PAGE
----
Sandy Kirby Quandt is a follower of Jesus with a passion for history, travel, and photography. Sandy has written numerous articles and stories for adult and children publications. Looking for words of encouragement or gluten-free recipes? Then check out Woven and Spun. Sandy lives with her husband in Texas.

When Should Kids Receive Awards? By Sue Badeau

Ribbons award morguefile

With summer days ticking away and school days on the horizon, this is a great time to share Sue Badeau’s article about how to really encourage, praise, and award your kids. And, as the mother of 22 kids, Sue should know!

When Should Kids Receive Awards?
By Sue Badeau

Gold…Silver…Bronze…and Oscar…

It has been a season of awards. Who doesn’t like to be recognized for hard work and accomplishments?

Wouldn’t it be great if we lived in a world where every small child could aspire to standing on a podium and receiving a gold medal, or hearing her name read when a special “envelope” is opened?

For children to dream big dreams and aspire to great goals, they need adults in their lives who will draw out and nurture their strengths, building upon them with encouragement and enthusiasm.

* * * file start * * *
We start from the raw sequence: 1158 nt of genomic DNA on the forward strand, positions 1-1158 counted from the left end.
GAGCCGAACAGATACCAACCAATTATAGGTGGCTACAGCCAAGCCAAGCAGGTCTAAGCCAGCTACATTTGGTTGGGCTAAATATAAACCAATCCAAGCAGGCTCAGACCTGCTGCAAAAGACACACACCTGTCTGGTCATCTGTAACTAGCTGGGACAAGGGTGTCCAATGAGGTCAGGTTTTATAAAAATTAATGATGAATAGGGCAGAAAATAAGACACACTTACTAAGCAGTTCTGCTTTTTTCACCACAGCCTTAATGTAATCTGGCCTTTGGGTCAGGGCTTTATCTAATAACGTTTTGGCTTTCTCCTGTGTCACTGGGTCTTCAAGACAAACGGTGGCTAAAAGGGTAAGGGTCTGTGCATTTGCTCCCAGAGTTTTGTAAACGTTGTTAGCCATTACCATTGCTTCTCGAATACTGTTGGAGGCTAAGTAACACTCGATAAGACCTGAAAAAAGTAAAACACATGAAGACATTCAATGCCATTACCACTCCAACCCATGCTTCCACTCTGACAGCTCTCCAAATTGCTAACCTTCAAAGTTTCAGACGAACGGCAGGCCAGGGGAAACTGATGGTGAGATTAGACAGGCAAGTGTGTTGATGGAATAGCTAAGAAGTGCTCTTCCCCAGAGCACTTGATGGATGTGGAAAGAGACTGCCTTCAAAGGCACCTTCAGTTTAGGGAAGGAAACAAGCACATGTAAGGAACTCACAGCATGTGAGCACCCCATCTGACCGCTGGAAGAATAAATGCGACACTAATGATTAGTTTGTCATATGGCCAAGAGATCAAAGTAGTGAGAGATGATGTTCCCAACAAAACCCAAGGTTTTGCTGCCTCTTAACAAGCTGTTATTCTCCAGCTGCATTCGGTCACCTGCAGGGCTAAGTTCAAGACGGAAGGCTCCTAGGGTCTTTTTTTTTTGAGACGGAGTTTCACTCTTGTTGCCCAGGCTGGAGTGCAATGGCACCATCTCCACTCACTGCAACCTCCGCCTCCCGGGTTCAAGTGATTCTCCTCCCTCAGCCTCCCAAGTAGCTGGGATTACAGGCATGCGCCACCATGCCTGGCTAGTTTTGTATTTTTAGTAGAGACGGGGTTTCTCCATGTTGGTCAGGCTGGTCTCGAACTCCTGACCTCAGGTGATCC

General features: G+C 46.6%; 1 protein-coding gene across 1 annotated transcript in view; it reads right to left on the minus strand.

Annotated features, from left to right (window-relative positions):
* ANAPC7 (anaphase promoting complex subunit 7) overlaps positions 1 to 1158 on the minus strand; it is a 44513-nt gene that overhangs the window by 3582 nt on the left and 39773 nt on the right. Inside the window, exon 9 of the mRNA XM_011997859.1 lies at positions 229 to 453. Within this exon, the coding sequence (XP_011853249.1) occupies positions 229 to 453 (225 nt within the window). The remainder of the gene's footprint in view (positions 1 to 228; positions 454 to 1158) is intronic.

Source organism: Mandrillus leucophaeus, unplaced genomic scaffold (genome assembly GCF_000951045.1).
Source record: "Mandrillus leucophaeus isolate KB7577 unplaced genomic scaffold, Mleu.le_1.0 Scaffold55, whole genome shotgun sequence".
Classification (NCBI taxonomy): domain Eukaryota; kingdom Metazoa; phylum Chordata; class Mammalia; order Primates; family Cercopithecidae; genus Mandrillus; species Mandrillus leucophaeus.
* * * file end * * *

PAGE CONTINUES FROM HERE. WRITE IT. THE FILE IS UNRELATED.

Many children who have experienced trauma and others with a variety of special needs or life challenges are often noticed more for negative behaviors than for their strengths. These children need adults willing to be intentional and creative about noticing, encouraging and rewarding positive attributes and behaviors. We need to “catch” them being good and provide meaningful and effective praise.

Research, brain science, the Bible , and even Mary Poppins all agree on the old adage I first learned from my grandmother: “You catch more flies with honey than Sue Badeau kids with awardsvinegar.”

And yet some children just seem to be “asking for” vinegar (i.e. punishment, anger, correction, or even shunning) more than others. Should we give false or insincere praise?

“May it never be!”

Generic, non-specific, insincere or incomprehensible praise can actually do more harm than good.

Praise is a very important tool in both the character-building and behavior management toolkits for parents and others who care for children, but to be meaningful and effective, it needs to be honest, sincere, clear, and specific.

Here are two examples of praise that is not effective:

* “You are so smart!”, or
* “What a good boy you are!”